The foundation around which the U.S. economy runs, the power grid makes an intriguing target for hackers.
After it came to light this summer that hackers had infiltrated the computer networks of two U.S. power companies – at a time the country was still reeling from Russian cyberattacks aimed at influencing the 2016 election – the possibility of hackers taking down the U.S. power grid and sending the nation into chaos suddenly seemed a very real possibility.
The companies pledged there was no danger. Senators called hearings and wrote letters to the White House demanding to know what it was doing about it.
But to the teams of cybersecurity analysts charged with protecting the world’s industries from a rapidly evolving deluge of malware, viruses and other tools of the hacker trade, it was just the latest in an escalating cyberwar against power grids and other critical infrastructure around the globe.
“The message that I’d like to communicate, intrusions, spear-phishing and other (hacking attacks),” said Mark Bristow, deputy division director of the Department of Homeland Security’s Hunt and Incident Response Team. “It happens every day.”
The foundation around which the U.S. economy runs, the power grid makes an intriguing target for hackers – whether it’s foreign governments, criminals looking for a big payday or hackers just seeing what mischief they can cause. And as attempts to infiltrate computer networks that control the grid and other industrial systems escalate, cybersecurity experts and some government officials are increasingly concerned that a large-scale, well-financed and coordinated cyberattack is coming, risking the sort of widespread blackouts that hit Ukraine in 2015 after hackers broke into the systems of three power plants.
Last year, members of DHS’ Industrial Control Systems Cyber Emergency Response Team recorded 290 cases of hackers gaining access to systems at everything from power plants to telecommunications systems. Considering companies are not required to report such incidents unless they lose control of critical infrastructure – to date something that has never been publicly reported in the United States – that number is likely far lower than the reality. Still, it represented more than twice as many incidents as were reported in 2011.
“What the electric industry folks tell me is, ‘We lay awake at home every night thinking about this,’ ” said a former top energy official in the Obama administration, who declined to be identified because those conversations were private. “Someone from one of the nation’s largest utilities, and I can’t say who, told me they had hackers trying to get into their system 3,000 times a day.”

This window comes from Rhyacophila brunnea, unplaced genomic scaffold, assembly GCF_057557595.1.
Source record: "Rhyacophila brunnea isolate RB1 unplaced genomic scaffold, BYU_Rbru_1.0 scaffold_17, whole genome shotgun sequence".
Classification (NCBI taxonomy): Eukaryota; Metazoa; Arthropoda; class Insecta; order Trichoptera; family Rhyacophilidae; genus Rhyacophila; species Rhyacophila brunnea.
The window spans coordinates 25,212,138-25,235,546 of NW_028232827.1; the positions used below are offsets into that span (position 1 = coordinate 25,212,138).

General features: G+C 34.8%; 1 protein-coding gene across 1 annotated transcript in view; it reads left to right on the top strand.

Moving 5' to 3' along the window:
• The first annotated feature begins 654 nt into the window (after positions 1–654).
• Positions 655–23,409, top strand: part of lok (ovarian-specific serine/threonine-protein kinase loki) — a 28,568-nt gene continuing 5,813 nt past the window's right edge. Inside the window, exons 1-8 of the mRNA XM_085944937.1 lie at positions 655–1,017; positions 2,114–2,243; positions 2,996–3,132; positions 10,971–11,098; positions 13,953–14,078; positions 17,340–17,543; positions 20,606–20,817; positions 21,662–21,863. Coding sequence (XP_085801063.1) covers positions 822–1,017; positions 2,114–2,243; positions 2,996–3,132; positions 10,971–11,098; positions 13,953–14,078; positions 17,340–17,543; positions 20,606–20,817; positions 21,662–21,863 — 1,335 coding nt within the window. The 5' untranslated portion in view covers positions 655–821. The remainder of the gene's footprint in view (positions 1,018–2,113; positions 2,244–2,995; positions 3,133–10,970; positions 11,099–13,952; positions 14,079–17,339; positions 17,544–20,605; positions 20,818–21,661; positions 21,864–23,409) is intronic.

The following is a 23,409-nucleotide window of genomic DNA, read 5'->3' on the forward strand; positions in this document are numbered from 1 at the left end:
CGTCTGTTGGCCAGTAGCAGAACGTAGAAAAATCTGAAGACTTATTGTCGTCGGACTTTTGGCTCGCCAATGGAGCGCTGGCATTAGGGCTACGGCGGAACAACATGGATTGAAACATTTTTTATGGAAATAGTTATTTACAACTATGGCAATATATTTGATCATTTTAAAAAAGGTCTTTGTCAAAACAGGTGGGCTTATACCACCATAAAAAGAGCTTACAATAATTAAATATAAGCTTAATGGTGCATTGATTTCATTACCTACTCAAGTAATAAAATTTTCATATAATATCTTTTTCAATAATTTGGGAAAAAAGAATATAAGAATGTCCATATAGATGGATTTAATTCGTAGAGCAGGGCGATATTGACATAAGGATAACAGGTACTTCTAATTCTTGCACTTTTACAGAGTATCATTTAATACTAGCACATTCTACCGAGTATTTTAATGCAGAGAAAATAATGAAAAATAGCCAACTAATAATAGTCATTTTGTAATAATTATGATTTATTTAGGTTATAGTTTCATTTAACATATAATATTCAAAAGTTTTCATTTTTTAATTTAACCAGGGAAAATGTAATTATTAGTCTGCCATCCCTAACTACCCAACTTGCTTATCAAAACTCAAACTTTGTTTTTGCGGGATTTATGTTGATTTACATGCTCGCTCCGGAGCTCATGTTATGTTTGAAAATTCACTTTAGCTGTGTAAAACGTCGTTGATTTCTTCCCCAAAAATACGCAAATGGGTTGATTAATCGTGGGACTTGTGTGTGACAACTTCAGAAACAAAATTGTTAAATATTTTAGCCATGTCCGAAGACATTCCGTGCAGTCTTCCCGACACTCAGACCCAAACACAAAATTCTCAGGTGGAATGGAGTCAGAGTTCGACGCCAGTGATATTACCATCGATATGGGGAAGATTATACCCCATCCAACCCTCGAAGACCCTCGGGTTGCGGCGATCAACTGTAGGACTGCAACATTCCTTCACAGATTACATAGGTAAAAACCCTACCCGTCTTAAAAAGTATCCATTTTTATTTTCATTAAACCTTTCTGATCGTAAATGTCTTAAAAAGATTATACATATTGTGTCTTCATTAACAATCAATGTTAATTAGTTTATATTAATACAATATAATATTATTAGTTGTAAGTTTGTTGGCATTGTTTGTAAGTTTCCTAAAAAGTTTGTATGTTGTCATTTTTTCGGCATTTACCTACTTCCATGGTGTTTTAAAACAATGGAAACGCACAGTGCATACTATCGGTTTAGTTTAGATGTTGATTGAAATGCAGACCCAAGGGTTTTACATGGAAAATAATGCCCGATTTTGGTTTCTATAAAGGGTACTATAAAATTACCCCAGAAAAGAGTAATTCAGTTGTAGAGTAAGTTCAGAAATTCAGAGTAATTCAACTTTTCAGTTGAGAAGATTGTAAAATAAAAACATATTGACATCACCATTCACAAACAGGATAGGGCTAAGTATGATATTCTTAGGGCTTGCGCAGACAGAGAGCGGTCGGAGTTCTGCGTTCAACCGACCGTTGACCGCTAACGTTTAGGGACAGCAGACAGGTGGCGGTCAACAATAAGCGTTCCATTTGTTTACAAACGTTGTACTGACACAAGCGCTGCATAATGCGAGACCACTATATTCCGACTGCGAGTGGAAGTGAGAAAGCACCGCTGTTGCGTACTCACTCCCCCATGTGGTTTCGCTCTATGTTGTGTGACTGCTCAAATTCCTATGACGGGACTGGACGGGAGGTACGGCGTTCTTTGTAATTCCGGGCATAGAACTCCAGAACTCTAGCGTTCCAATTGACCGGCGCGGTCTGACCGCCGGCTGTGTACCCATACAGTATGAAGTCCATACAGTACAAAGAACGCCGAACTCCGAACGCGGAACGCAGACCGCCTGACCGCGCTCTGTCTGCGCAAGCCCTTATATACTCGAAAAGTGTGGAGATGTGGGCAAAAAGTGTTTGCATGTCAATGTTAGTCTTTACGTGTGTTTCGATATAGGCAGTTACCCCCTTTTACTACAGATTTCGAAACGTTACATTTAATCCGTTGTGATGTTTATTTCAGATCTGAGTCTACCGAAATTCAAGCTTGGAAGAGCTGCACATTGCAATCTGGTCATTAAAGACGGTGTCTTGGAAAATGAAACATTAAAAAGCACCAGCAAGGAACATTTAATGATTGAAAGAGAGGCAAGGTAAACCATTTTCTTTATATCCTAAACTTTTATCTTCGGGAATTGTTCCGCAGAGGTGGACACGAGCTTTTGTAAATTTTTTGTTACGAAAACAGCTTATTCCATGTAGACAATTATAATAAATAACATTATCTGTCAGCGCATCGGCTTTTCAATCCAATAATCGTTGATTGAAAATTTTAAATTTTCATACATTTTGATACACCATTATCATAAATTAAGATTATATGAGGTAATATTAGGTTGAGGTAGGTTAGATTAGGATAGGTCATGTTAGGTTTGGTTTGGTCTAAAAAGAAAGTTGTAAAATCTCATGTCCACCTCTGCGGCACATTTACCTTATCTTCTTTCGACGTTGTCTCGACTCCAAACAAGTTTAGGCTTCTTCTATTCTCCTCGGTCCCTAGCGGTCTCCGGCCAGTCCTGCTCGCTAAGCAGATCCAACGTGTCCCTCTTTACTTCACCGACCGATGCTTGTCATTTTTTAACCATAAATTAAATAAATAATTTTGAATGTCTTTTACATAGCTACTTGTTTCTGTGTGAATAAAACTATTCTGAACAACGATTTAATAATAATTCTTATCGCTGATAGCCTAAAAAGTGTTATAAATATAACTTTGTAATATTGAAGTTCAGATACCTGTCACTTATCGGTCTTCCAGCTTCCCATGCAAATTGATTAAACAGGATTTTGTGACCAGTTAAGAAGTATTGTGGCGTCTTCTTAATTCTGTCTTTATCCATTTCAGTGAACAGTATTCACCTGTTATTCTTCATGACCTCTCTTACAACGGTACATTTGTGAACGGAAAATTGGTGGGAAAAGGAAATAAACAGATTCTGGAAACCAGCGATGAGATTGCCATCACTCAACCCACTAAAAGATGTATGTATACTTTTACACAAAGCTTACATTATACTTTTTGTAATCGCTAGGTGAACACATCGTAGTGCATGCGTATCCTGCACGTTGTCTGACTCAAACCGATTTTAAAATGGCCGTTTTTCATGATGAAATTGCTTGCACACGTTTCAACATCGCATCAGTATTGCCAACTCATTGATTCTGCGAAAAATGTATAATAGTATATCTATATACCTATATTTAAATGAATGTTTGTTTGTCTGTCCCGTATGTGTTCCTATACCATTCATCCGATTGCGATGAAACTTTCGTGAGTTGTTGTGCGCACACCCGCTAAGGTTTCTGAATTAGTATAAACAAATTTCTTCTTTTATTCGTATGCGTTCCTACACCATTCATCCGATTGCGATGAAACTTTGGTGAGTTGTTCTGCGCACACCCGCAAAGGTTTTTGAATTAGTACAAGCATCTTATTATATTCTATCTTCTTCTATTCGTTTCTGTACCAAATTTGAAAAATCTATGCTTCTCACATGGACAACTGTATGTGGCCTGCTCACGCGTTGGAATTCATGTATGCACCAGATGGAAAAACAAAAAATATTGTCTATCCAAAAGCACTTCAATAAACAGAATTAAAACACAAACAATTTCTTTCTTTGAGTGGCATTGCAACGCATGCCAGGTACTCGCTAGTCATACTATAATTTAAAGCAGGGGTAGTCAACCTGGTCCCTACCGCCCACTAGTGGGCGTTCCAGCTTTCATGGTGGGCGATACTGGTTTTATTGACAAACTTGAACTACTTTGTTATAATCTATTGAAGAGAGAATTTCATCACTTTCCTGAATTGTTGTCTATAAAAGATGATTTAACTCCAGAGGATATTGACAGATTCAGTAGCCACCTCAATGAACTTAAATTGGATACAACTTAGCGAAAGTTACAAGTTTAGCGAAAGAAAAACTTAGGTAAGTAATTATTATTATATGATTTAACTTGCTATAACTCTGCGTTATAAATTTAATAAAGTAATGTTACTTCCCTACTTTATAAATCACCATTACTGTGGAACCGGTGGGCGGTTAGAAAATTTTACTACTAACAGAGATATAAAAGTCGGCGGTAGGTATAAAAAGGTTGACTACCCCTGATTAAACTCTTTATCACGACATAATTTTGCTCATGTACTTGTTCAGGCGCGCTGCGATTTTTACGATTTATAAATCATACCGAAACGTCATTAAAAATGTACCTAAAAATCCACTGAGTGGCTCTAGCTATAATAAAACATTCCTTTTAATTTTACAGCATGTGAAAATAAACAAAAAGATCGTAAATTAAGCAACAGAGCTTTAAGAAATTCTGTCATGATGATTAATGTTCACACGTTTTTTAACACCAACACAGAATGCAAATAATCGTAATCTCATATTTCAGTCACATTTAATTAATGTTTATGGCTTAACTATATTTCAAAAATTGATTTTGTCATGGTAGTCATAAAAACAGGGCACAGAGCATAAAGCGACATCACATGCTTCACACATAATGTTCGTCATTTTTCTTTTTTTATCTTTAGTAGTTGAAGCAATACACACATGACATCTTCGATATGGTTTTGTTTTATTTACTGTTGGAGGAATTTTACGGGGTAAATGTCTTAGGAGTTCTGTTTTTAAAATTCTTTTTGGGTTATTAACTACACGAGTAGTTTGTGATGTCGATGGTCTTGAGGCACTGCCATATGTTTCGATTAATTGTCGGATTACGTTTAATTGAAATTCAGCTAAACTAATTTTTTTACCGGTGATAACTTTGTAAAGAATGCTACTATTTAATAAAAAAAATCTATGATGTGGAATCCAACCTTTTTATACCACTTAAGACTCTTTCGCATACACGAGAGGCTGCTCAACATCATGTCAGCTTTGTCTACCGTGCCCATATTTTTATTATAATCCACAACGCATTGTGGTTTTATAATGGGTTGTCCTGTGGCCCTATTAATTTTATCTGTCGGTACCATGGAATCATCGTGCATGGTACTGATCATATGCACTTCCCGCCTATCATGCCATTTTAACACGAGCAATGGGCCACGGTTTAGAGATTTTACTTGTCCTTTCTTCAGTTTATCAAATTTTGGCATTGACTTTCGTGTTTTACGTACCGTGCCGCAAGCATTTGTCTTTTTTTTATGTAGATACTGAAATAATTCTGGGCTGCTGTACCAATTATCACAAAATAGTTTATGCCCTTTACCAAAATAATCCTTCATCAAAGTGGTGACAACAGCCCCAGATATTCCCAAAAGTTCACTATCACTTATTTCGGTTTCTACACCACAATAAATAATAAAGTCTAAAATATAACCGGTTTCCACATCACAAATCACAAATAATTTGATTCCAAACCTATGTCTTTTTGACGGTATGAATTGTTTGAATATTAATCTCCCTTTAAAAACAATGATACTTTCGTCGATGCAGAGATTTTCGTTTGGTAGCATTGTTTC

The break-ins disclosed by Burlington Electric in Vermont and the Wolf Creek Nuclear Operating Co. of Kansas – which the companies maintain did not breach the networks that control the grid – have begun to raise debate in Washington over whether the government is doing enough. Federal authority over the power grid essentially stops where transmission lines end, leaving security over the vast complex of neighborhood power lines, transformers, smart meters and other digital controls largely to utilities and power generators.
That has left the grid a technological patchwork, with some companies failing to meet the elemental standards for cybersecurity, nearly a dozen government and private-sector experts said.
“Something needs to change because right now we’re sitting ducks,” said Sujeet Shenoi, a computer science professor at the University of Tulsa who trains students for cybersecurity careers with the National Security Agency, FBI and other intelligence and law enforcement agencies.
Where once countries fought over land and waterways, the ability to control and protect the world’s digital systems is fast becoming a new arms race. In countries like Israel, Shenoi said, cybersecurity standards for power grids, pipelines, telecommunications and other vital systems are set by the government’s intelligence and security officials. And in leaving it in the hands of the private sector, he warned, the U.S. is falling behind.
Cyberttack in Ukraine
The cautionary tale is Ukraine, where in late 2015 operators at electric utilities watched helplessly as hackers took control of their systems, shutting down one breaker after another, knocking out power to some 230,000 customers for up to six hours. In the aftermath, a team from the U.S. Department of Homeland Security investigated the attack, finding the Ukrainians did not have basic cyberdefenses in place.
Computer systems that controlled the grid were not properly separated from those handling emails and other information technology functions, providing hackers easier access to the networks, the U.S. investigators discovered. On top of that, the Ukraine network was not using the latest techniques to verify users trying to log in from outside.
The U.S. grid is widely described as considerably more advanced those in Eastern Europe, but some of those same security failures in Ukraine could very well be found here, said Homeland Security’s Bristow, who was part of the team that traveled to Ukraine.